Don’t Hand Out That Worksheet: How Tech Can Bring Math to Life

This week we have another guest blog post from Andrea Ferrero the co-founder of Pockets Change.

If you were in the classroom in the 90’s as computers began making their way into the curriculum, you might have fond memories of the pioneer simulation “Oregon Trail” or the geography romp “Carmen Sandiego”. In more recent years, you may have forayed into Minecraft adventures.

For me, things got exciting when my 6th grade teacher and art teacher teamed up to have us create tessellations in Paint. It was incredibly fun, but most of my time on the computer that day was not spent deeply exploring geometry (my 6th grade teachers goal). Nor was my focus on color schemes (my art teacher's goal).

Classroom moments like these raise the concern that digital tools are more about fun than fundamentals. Looking to make classroom time on tech effective - too often we end up with simplified activities that are not much more than a digital version of worksheets. However, if we set the read and respond tasks aside, technology offers an incredible opportunity to collaborate and creatively pursue mathematics.

Blended Learning Models and Technology Integration

Blended Learning and Technology Integration from Jen Jonson on YouTube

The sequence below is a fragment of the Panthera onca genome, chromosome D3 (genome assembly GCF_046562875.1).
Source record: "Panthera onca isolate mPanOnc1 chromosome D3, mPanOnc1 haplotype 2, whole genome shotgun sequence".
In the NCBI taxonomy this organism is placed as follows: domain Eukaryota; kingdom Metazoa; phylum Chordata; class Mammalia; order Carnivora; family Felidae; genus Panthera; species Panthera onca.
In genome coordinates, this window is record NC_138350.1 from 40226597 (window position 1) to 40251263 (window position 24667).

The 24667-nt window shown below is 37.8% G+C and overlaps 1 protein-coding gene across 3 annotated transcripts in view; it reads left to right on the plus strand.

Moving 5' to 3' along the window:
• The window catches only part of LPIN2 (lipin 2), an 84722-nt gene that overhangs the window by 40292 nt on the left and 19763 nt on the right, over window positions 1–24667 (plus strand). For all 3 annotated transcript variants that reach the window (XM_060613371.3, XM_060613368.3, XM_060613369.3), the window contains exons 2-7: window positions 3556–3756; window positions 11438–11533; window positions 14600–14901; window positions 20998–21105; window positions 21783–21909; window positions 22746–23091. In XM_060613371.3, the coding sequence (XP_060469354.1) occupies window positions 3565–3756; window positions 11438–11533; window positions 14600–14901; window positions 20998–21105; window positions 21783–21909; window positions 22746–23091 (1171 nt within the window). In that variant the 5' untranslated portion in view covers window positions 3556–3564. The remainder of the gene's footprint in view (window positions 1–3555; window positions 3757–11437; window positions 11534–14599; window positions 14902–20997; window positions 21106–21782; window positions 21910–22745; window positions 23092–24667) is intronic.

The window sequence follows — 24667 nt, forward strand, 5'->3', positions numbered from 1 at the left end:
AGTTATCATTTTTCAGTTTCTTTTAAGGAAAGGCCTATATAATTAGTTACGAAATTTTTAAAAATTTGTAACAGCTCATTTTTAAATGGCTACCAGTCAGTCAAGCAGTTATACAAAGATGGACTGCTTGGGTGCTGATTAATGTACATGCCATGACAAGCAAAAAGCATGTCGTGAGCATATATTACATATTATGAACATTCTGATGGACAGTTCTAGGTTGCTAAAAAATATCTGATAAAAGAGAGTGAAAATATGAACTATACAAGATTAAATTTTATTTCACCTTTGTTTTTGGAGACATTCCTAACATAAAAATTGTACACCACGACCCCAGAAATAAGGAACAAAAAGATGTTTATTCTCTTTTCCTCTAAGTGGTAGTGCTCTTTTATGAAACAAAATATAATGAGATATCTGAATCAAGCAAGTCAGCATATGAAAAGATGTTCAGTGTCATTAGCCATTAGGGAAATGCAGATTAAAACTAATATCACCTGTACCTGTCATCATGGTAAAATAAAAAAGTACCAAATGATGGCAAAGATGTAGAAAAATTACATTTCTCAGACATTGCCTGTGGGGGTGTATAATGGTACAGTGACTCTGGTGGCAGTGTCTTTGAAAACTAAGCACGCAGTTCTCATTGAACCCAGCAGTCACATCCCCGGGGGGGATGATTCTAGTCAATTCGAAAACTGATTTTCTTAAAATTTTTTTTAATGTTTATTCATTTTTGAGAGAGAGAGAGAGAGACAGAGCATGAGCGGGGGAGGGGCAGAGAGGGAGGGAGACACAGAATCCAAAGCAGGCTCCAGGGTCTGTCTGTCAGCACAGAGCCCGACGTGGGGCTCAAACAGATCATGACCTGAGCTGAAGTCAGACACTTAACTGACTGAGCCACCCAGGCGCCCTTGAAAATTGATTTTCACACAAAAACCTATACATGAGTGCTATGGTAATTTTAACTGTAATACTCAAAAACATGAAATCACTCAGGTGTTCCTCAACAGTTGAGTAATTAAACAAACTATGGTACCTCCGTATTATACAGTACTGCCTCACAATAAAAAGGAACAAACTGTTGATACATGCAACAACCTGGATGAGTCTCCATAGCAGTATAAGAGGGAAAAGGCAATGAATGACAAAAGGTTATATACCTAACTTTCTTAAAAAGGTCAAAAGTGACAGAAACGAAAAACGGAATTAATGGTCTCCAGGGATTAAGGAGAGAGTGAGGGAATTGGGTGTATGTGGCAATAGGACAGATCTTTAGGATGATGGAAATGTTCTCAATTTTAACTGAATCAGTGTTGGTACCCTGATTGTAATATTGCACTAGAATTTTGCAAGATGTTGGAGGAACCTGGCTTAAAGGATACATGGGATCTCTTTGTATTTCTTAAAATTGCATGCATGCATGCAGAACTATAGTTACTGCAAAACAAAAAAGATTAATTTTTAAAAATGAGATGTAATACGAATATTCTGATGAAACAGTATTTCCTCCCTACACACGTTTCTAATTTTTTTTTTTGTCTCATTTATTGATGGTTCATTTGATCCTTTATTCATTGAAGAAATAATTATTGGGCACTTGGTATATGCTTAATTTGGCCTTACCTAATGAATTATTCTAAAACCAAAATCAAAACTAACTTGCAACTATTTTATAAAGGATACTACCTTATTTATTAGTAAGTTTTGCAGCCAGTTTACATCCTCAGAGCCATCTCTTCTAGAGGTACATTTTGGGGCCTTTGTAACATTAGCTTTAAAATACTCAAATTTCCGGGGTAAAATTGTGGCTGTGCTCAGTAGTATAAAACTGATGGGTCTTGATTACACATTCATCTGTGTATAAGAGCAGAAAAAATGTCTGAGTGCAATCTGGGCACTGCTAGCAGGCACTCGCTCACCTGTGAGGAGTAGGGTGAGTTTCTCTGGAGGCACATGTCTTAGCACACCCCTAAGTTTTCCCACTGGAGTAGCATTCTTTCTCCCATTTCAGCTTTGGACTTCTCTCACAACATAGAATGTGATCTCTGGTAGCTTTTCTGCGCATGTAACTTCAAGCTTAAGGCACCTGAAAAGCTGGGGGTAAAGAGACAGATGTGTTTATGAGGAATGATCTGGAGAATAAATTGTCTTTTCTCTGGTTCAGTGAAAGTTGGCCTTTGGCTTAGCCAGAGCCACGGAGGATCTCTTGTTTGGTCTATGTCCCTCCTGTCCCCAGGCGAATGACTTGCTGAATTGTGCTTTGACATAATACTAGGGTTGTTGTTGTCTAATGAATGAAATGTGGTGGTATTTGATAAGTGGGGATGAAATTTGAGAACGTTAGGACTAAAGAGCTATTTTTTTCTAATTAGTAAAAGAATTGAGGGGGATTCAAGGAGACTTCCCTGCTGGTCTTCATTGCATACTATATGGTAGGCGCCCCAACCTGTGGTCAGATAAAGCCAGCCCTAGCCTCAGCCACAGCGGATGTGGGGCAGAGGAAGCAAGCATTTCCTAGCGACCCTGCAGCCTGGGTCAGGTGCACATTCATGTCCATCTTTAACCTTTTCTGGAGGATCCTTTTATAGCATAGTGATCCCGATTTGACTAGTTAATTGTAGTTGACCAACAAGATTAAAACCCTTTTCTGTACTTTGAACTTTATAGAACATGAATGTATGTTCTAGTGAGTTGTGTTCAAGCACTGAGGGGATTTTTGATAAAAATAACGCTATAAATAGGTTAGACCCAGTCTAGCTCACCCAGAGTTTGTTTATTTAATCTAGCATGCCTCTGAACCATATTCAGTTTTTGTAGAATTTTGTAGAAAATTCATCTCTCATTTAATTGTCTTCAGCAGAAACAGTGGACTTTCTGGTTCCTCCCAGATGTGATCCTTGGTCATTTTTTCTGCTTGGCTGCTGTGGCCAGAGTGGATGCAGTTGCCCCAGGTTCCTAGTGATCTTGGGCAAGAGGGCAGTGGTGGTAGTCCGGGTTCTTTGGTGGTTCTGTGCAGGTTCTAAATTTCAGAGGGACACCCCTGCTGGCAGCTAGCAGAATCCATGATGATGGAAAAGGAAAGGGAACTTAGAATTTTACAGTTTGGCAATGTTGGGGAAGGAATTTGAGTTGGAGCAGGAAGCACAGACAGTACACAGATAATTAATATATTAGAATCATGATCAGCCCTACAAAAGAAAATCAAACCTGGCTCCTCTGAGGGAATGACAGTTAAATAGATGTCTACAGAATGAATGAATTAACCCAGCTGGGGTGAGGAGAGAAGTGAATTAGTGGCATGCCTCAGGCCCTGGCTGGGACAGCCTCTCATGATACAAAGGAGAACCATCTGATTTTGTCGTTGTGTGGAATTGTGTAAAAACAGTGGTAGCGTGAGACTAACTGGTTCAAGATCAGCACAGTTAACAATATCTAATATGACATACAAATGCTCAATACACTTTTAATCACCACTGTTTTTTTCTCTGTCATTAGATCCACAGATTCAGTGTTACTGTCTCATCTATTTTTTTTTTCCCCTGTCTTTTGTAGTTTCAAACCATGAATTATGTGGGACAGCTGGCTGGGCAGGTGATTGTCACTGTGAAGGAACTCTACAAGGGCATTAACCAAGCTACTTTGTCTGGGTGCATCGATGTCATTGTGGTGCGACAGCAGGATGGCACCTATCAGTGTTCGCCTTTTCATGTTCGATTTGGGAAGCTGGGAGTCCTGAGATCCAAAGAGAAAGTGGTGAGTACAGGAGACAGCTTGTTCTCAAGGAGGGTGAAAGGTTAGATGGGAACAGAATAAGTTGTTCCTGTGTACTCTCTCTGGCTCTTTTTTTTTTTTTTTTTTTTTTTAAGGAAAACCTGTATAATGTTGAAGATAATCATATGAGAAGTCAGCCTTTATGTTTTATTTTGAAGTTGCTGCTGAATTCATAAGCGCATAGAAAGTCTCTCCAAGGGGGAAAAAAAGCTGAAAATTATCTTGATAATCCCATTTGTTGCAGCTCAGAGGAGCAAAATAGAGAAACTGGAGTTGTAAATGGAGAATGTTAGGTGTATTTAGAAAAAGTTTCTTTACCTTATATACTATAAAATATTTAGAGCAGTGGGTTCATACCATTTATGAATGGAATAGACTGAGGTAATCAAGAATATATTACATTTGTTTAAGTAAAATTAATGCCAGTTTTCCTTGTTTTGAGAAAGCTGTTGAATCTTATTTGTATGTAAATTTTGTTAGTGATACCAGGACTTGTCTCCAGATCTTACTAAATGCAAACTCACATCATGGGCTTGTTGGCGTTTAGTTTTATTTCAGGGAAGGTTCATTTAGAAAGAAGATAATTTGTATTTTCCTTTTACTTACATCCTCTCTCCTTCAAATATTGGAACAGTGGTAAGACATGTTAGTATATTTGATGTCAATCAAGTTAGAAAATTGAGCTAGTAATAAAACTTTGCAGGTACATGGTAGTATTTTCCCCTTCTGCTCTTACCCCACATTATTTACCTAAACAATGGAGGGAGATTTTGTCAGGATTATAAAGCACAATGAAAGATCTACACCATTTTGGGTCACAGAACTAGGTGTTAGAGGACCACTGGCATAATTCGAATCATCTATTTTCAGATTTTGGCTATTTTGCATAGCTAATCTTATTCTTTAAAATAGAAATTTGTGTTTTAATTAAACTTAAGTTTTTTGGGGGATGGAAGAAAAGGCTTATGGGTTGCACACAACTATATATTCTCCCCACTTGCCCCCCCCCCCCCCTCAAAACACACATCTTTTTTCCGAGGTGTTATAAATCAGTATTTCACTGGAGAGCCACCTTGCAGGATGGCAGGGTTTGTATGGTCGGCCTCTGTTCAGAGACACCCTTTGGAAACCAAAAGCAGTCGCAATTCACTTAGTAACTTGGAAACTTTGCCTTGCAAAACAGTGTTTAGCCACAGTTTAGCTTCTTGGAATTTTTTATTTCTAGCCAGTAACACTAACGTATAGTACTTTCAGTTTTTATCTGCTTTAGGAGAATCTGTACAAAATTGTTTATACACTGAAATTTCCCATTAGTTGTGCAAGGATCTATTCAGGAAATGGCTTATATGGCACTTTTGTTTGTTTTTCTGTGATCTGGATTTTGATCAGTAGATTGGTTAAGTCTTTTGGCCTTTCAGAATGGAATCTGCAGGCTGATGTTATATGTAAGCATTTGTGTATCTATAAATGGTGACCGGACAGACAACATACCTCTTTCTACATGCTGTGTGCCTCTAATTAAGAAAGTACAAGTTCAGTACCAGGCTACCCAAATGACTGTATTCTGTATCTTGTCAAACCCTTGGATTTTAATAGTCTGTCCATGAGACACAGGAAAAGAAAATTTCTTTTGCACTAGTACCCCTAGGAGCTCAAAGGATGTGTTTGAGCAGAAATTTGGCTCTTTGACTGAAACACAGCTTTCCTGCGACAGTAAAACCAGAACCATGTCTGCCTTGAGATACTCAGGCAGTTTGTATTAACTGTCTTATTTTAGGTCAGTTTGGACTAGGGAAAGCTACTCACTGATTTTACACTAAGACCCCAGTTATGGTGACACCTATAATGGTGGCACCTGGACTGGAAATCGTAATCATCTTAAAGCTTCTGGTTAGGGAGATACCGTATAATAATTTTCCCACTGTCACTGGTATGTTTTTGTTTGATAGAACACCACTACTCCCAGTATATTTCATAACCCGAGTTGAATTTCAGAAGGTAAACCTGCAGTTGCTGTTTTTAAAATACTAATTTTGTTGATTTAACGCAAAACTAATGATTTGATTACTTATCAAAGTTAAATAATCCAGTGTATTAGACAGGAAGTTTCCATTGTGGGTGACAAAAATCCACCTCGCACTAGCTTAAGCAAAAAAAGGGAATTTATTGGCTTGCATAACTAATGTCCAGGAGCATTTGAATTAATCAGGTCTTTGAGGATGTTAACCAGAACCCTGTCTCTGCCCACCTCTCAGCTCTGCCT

So, how do we make it meaningful? How do we design learning experiences that move beyond button clicking and don’t turn our tablets into high-tech worksheets?

  • Connect online & face-to-face learning experiences 
  • Create opportunities for collaboration and choice
  • Choose high quality and easily accessible digital tools that promote creativity and critical thinking
  • Check out and try a variety of Blended Learning Models
  • Open an online classroom space for sharing content, comments, and questions
  • Design activities that give students ownership in the time, place, pace, or path learning takes
  • Station Rotation Model: Students rotate through a variety of connected small group activities. Small group stations could include: a teacher-led instruction station on percentages, a collaborative peer group station where students model percentages, an online activity station where students find examples of percentages in the world, and an independent station where students self-select resources to extend their application of the concept or self-remediate.
  • Flipped Classroom Model: Students watch videos outside of instructional time then focus on application during class time. This can be especially powerful if students are empowered to use strategies to self-select from a library of options based on their needs vs. having one video assigned to them.
  • Gradual Release & Flex Model: Students can seek out resources as needed and in effect crowdsource their learning

Digital Games for Learning

Technology can inspire us to explore concepts through playful inquiry. Even tools like the digital calculator on each classroom tablet can become part of collaborative games.

Key things to consider when selecting a digital activity:

  • Relevance: How does this activity align to student learning needs and instructional goals? Are my students discovering new ways to look at a topic? Are they enjoying an approachable fluency building game?